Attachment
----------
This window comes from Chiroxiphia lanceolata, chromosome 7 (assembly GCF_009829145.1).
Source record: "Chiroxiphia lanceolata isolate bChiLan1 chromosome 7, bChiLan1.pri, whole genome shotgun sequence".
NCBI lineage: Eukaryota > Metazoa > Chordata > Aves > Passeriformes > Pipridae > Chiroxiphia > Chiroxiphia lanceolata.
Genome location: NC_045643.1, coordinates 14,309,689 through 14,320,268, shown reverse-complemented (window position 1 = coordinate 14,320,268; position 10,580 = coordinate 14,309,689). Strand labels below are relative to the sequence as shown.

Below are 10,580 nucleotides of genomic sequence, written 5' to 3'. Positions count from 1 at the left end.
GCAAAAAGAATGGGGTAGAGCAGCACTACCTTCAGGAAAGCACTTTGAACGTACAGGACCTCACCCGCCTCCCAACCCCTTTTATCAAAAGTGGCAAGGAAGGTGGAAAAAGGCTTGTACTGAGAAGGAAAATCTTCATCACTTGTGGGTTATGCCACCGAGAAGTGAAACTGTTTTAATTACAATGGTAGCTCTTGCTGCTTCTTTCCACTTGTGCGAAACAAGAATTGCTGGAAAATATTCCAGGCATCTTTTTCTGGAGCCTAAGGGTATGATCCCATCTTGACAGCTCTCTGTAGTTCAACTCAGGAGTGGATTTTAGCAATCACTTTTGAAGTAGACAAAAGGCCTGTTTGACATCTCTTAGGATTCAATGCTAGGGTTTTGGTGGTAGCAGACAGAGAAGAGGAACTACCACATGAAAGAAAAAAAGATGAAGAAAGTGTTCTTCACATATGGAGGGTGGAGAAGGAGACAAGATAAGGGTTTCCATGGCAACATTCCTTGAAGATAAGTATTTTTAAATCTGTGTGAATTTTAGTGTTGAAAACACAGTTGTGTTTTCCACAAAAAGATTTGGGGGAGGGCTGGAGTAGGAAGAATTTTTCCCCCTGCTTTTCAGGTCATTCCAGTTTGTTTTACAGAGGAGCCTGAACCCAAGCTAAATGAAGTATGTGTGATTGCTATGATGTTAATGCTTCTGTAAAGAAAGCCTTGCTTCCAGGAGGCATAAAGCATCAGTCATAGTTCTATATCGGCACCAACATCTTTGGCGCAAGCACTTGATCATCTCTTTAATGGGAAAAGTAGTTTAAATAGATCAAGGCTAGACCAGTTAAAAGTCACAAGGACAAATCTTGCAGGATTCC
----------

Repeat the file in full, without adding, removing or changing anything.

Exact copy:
This window comes from Chiroxiphia lanceolata, chromosome 7 (assembly GCF_009829145.1).
Source record: "Chiroxiphia lanceolata isolate bChiLan1 chromosome 7, bChiLan1.pri, whole genome shotgun sequence".
NCBI lineage: Eukaryota > Metazoa > Chordata > Aves > Passeriformes > Pipridae > Chiroxiphia > Chiroxiphia lanceolata.
Genome location: NC_045643.1, coordinates 14,309,689 through 14,320,268, shown reverse-complemented (window position 1 = coordinate 14,320,268; position 10,580 = coordinate 14,309,689). Strand labels below are relative to the sequence as shown.

Below are 10,580 nucleotides of genomic sequence, written 5' to 3'. Positions count from 1 at the left end.
GCAAAAAGAATGGGGTAGAGCAGCACTACCTTCAGGAAAGCACTTTGAACGTACAGGACCTCACCCGCCTCCCAACCCCTTTTATCAAAAGTGGCAAGGAAGGTGGAAAAAGGCTTGTACTGAGAAGGAAAATCTTCATCACTTGTGGGTTATGCCACCGAGAAGTGAAACTGTTTTAATTACAATGGTAGCTCTTGCTGCTTCTTTCCACTTGTGCGAAACAAGAATTGCTGGAAAATATTCCAGGCATCTTTTTCTGGAGCCTAAGGGTATGATCCCATCTTGACAGCTCTCTGTAGTTCAACTCAGGAGTGGATTTTAGCAATCACTTTTGAAGTAGACAAAAGGCCTGTTTGACATCTCTTAGGATTCAATGCTAGGGTTTTGGTGGTAGCAGACAGAGAAGAGGAACTACCACATGAAAGAAAAAAAGATGAAGAAAGTGTTCTTCACATATGGAGGGTGGAGAAGGAGACAAGATAAGGGTTTCCATGGCAACATTCCTTGAAGATAAGTATTTTTAAATCTGTGTGAATTTTAGTGTTGAAAACACAGTTGTGTTTTCCACAAAAAGATTTGGGGGAGGGCTGGAGTAGGAAGAATTTTTCCCCCTGCTTTTCAGGTCATTCCAGTTTGTTTTACAGAGGAGCCTGAACCCAAGCTAAATGAAGTATGTGTGATTGCTATGATGTTAATGCTTCTGTAAAGAAAGCCTTGCTTCCAGGAGGCATAAAGCATCAGTCATAGTTCTATATCGGCACCAACATCTTTGGCGCAAGCACTTGATCATCTCTTTAATGGGAAAAGTAGTTTAAATAGATCAAGGCTAGACCAGTTAAAAGTCACAAGGACAAATCTTGCAGGATTCC